• Storage: 500GB Seagate SATA-2 hard drive
  • Disc: Blu-Ray
  • Case: Athenatech Steel Evo ($104.99)
    • Power: 500 Watt (not silent)

Total cost: $460 plus $9 shipping/handling
After Mail-In Rebates: $399, shipped


As you can see, both the motherboard and case selections saved me by integrating several key components. The decision to reuse existing DVD and hard drives saved about $350. The memory, motherboard and case each included mail-in rebates totaling $70 which brought the final price to $399 shipped. Now we’re talking.

I initially tried supporting our local Fry’s. JS and I made the trip to Renton but we could not find a suitable case and all the other components were significantly (>20%) more expensive. Not wanting to completely waste a trip to Fry’s, I threw caution and price to the wind and purchased the low-end Mac Mini for $700. The form factor and all-in-one packaging make the Mac Mini a very suitable HTPC device. However, after spending a couple days getting it configured, I discovered the hard way the DVI (video) port on the Mac Mini is not HDCP compliant. What that means is those fancy digital cable tuners won’t work so I would have to resort to over-the-air cable. That’s not much of a TiVo replacement.

I went ahead and placed the order from Everything arrived in 2 business days as promised. The case arrived beat up with the top drive bay door broken but I didn’t care enough to request a replacement. There were no major scratches or dents and the case would be hidden inside the equipment closet anyway. It took me a few hours to assemble the computer. I built my main Vista box several months back so I am familiar with assembling powerful, silent PCs.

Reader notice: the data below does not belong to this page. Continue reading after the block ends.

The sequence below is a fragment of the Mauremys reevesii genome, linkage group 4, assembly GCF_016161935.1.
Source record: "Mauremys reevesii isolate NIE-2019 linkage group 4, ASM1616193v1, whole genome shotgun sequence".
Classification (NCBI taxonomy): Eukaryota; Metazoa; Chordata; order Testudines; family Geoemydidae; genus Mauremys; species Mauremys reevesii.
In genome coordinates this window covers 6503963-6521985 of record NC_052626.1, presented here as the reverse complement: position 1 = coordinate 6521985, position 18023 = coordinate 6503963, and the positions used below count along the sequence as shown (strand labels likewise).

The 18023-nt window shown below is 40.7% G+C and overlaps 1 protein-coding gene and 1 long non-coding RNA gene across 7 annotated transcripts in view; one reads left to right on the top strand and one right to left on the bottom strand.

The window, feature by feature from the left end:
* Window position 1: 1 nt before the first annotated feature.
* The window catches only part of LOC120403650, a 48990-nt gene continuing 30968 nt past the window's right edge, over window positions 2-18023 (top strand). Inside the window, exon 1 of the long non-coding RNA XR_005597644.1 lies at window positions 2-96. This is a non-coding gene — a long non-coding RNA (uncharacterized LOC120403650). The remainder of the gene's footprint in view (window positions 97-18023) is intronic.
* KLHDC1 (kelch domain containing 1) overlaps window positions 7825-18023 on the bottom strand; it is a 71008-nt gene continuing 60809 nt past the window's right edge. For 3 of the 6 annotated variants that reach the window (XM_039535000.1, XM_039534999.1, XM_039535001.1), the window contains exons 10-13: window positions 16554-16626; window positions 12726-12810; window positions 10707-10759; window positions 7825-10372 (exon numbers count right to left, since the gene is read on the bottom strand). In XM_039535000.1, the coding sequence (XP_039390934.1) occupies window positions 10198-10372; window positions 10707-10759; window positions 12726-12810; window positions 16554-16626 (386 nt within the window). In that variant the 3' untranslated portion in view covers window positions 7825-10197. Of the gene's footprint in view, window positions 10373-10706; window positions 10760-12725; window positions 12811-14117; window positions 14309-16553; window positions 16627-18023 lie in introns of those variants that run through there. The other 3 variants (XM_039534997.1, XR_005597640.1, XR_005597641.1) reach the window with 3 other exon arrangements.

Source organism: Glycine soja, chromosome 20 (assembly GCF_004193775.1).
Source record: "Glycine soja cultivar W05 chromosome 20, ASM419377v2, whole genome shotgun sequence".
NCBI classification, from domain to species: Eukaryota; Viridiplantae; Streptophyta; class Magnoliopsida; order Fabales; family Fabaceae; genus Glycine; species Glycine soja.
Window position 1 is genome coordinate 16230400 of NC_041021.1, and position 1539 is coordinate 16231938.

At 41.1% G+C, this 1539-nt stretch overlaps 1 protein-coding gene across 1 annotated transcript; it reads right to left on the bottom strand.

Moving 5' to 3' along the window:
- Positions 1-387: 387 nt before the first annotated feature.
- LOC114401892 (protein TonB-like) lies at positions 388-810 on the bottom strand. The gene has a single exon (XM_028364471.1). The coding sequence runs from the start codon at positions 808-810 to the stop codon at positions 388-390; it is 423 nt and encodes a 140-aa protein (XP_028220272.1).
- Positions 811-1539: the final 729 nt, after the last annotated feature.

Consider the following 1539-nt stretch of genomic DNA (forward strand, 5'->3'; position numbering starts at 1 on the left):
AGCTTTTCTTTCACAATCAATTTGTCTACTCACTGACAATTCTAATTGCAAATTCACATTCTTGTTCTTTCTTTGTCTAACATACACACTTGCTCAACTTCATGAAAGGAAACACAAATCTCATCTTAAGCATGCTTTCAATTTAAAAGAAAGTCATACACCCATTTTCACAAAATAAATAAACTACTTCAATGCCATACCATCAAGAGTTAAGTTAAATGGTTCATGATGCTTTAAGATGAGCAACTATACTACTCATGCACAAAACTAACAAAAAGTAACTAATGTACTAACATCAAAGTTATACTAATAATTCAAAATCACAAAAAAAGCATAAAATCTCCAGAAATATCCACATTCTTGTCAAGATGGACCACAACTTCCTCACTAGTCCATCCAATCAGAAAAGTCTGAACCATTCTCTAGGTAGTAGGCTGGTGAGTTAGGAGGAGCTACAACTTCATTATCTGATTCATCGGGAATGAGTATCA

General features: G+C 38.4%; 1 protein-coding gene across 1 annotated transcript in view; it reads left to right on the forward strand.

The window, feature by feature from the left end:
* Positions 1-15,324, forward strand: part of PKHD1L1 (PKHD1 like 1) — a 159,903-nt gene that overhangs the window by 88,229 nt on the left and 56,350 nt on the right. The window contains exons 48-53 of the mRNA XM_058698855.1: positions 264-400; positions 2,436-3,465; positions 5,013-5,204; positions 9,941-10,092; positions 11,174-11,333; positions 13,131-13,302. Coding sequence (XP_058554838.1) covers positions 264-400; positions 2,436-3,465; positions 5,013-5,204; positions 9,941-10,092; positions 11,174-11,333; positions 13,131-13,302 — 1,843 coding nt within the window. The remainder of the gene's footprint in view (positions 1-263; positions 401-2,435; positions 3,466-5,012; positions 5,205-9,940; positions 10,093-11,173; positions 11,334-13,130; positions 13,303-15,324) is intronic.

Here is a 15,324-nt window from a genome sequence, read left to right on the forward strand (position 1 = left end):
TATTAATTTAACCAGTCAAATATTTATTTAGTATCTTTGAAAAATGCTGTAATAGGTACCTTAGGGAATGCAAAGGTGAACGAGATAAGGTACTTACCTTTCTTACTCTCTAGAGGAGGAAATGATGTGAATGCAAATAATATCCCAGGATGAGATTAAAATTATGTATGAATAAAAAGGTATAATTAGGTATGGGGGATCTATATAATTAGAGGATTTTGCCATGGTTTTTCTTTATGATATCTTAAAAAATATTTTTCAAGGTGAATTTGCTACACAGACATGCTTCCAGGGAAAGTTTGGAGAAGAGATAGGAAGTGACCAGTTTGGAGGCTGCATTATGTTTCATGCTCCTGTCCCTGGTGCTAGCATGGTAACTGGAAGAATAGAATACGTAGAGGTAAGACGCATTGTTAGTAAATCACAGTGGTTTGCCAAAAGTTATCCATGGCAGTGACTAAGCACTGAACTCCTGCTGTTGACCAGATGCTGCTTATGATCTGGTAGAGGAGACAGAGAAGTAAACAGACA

Keith's Media Center interior Keith's Media Center front Keith's Media Center back Keith's Media Center software

After getting the hardware assembled and software configured I started a 48-hour burn-in period to ensure the computer would hold up when it was put to the test. It was during that time I realized the power supply fans were much too loud. While at Fry’s to return the Mac Mini, I picked up two silent Thermaltake fans (120mm and 80mm) for $25 total and performed surgery on the power supply that came with the Athenatech Evo case. An hour later, case closed, both literally and figuratively. I had a functioning PC with a Windows Experience Index of 4.8, high enough to handle anything I throw at it without breaking a sweat, whether we’re talking 1080p high-definition TV, a 1000+ album MP3 collection or 8 year’s of digital pictures.

Keith's Vista Media Center Windows Experience Index

Now came the never-ending, time-consuming task of putting the “home theater” into the new HTPC and vice versa. I already had a Vista Media Center compatible IR receiver and reprogrammed our Logitech Harmony 880 to control the HTPC. I was able to secure two of those $300 digital cable tuners from my employer to assist in beta testing—membership has its privileges—so I was all set on the hardware and software side. The problem was getting the HTPC to work with the rest of our equipment. Luckily I had most of the necessary cables and a lot of patience. I did end up having to purchase a DVI-to-HDMI cable ($14) and I discovered and corrected several wiring issues to improve the reliability of the cable and network connectivity.

After countless hours diagnosing, debugging, rewiring and swearing, I finally have a suitable HTPC that leapfrogs our TiVo in every way. What’s more, we don’t have to pay the $12.95/month TiVo tax which, over a few years, should cover the hardware costs. The pride of having a DIY HTPC comparable to a premium unit costing 10x the price covers the labor. Here are some images showing Vista Media Center in action.

Vista Media Center - Live TV  Vista Media Center - Show Info Vista Media Center - Main Menu  Vista Media Center - Guide
Vista Media Center - Recorded TV Vista Media Center - Online Vista Media Center - My Movies Vista Media Center - My Movies Details
Vista Media Center - Music Vista Media Center - Videos Vista Media Center - Pictures Vista Media Center - Featured Content

One Reply to “Building a Vista Media Center”

Leave a Reply